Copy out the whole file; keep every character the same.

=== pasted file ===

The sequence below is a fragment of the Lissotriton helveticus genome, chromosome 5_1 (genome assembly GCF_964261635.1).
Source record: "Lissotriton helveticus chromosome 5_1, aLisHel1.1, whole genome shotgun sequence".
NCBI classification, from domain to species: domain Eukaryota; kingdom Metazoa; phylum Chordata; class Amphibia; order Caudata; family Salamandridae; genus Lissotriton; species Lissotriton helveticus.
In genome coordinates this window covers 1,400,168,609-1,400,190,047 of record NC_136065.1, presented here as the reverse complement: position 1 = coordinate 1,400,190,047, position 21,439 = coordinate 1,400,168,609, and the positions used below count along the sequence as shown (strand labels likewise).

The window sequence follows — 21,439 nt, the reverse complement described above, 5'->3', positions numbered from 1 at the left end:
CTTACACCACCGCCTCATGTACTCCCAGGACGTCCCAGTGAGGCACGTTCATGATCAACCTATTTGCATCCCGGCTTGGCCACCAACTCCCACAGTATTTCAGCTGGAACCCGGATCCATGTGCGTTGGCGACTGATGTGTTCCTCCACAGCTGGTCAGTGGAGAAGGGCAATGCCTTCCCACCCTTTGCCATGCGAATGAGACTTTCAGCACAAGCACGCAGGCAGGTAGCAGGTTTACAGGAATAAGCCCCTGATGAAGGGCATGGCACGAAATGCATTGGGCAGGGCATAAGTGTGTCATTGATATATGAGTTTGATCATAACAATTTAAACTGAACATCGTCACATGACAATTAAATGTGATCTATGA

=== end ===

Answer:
The sequence below is a fragment of the Lissotriton helveticus genome, chromosome 5_1 (genome assembly GCF_964261635.1).
Source record: "Lissotriton helveticus chromosome 5_1, aLisHel1.1, whole genome shotgun sequence".
NCBI classification, from domain to species: domain Eukaryota; kingdom Metazoa; phylum Chordata; class Amphibia; order Caudata; family Salamandridae; genus Lissotriton; species Lissotriton helveticus.
In genome coordinates this window covers 1,400,168,609-1,400,190,047 of record NC_136065.1, presented here as the reverse complement: position 1 = coordinate 1,400,190,047, position 21,439 = coordinate 1,400,168,609, and the positions used below count along the sequence as shown (strand labels likewise).

The window sequence follows — 21,439 nt, the reverse complement described above, 5'->3', positions numbered from 1 at the left end:
CTTACACCACCGCCTCATGTACTCCCAGGACGTCCCAGTGAGGCACGTTCATGATCAACCTATTTGCATCCCGGCTTGGCCACCAACTCCCACAGTATTTCAGCTGGAACCCGGATCCATGTGCGTTGGCGACTGATGTGTTCCTCCACAGCTGGTCAGTGGAGAAGGGCAATGCCTTCCCACCCTTTGCCATGCGAATGAGACTTTCAGCACAAGCACGCAGGCAGGTAGCAGGTTTACAGGAATAAGCCCCTGATGAAGGGCATGGCACGAAATGCATTGGGCAGGGCATAAGTGTGTCATTGATATATGAGTTTGATCATAACAATTTAAACTGAACATCGTCACATGACAATTAAATGTGATCTATGA